Sunday, August 27, 2006
Latest Iraq opinion polls. posted by Richard SeymourIt has come to this for the occupiers: they have lost the support of the Kurds. The poll is from the University of Michigan. The table is from Abu Aardvaark, who sums up the findings rather neatly:
The bottom line: 91.7% of Iraqis oppose the presence of coalition troops in the country, up from 74.4% in 2004. 84.5% are "strongly opposed". Among Sunnis, opposition to the US presence went from 94.5% to 97.9% (97.2% "strongly opposed"). Among Shia, opposition to the US presence went from 81.2% to 94.6%, with "strongly opposed" going from 63.5% to 89.7%. Even among the Kurds, opposition went from 19.6% to 63.3%. In other words, it isn't just that Iraqis oppose the American presence - it's that their feelings are intense: only 7.2% "somewhat oppose" and 4.7% "somewhat support."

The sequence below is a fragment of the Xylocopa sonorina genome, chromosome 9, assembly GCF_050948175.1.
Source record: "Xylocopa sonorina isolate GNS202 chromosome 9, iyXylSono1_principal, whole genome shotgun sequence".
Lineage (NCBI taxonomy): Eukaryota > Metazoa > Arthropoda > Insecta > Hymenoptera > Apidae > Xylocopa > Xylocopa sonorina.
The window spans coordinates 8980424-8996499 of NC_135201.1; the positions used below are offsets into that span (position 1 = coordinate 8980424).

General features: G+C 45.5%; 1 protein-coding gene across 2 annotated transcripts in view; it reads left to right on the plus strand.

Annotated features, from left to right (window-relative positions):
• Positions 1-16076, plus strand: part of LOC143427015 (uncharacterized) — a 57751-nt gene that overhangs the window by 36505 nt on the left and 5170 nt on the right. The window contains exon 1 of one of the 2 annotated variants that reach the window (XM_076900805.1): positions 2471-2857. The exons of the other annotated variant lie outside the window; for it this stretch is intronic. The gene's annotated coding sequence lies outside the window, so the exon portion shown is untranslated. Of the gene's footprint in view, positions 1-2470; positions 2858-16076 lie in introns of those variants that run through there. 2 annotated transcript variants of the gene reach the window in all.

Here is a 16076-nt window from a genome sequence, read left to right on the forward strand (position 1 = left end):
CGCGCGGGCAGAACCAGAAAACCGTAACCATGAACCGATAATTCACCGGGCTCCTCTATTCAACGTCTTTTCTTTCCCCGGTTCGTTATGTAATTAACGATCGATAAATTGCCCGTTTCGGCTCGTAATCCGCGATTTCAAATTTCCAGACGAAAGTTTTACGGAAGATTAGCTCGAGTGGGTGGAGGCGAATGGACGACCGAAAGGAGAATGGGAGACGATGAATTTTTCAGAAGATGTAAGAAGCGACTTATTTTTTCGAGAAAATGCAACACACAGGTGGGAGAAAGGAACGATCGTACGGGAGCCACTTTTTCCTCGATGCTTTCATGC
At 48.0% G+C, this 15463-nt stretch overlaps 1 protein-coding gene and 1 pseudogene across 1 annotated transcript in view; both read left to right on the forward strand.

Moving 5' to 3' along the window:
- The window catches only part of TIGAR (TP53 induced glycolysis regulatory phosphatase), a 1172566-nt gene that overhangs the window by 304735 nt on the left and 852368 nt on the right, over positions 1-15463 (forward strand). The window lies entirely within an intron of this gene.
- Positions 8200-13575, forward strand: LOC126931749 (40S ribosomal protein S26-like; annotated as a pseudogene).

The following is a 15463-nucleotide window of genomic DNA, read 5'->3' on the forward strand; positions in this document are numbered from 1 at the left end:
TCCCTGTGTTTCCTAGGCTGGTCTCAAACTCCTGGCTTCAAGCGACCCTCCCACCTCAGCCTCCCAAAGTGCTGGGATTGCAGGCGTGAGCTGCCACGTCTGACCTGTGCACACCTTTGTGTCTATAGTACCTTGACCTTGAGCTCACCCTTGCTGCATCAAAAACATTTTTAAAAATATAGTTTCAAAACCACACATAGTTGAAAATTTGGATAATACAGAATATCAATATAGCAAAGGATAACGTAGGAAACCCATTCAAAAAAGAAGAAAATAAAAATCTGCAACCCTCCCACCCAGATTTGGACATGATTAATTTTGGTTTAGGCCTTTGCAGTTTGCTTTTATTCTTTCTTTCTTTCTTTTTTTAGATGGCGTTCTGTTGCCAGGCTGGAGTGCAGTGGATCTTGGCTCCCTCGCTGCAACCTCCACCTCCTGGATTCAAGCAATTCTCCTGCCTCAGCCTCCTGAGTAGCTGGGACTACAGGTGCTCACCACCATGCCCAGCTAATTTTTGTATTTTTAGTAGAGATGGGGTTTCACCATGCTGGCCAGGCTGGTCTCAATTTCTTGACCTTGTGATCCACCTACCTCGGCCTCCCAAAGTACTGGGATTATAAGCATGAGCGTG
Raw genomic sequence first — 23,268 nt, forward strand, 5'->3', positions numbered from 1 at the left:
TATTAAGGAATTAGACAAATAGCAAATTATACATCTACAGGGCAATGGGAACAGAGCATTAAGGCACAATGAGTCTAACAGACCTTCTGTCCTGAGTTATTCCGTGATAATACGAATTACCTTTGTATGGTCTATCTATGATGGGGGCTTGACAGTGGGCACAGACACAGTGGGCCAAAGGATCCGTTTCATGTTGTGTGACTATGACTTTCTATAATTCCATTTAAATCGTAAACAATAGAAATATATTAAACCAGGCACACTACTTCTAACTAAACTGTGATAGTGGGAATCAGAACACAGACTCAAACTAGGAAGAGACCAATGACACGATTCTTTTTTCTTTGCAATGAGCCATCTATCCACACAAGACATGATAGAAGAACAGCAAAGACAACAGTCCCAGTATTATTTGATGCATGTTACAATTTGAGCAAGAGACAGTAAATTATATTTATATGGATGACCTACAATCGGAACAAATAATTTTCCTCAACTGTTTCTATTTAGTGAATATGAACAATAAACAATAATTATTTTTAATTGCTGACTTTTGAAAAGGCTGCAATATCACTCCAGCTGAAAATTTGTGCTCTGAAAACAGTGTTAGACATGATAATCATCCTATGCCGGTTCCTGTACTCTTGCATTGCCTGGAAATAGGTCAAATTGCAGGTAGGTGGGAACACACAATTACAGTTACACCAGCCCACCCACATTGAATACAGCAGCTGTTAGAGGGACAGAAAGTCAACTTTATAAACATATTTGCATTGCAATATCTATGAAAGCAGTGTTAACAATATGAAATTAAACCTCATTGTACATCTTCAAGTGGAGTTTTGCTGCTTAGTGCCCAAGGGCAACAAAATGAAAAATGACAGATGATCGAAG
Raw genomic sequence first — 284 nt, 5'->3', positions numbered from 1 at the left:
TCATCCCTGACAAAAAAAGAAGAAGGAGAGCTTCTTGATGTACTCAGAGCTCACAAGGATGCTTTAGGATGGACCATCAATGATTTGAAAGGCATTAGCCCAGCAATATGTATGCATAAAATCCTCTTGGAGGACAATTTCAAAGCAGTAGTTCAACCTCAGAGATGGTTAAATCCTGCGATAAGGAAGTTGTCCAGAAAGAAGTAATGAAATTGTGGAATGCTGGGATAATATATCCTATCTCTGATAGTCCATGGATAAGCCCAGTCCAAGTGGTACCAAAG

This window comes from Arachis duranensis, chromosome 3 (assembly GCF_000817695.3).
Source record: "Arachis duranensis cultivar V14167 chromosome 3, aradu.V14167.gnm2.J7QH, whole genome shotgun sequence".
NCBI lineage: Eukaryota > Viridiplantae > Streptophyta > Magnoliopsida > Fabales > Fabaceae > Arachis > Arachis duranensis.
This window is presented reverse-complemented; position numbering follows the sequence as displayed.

On these findings, 84.5% of Iraqis strongly oppose the occupation. Other interesting findings, according to the University of Michigan's account is the dramatic decrease in support for religion in politics. Secular nationalism is the prevailing sentiment, it would seem. This is undoubtedly a result of the sheer fecklessness and incompetence and corruption of the SCIRI, who have allowed themselves to be conduits of US power and who have charged their Badr Corps with the task of slaughtering Iraqis. That bit may have tested the patience of some. But there is probably also a sense in which most Iraqis increasingly understand religion in politics to be a potentially divisive factor, undermining national unity and producing sectarian violence. This would explain why the nationalist cleric Moqtada al-Sadr is reportedly growing in influence in Iraq, such that he is described as the most popular politician in the country. It is the sectarians of all groups and backgrounds that are increasingly reviled. This bodes well for attempts to form a national resistance coalition with political representation, something that has been in the works in Iraq for some time.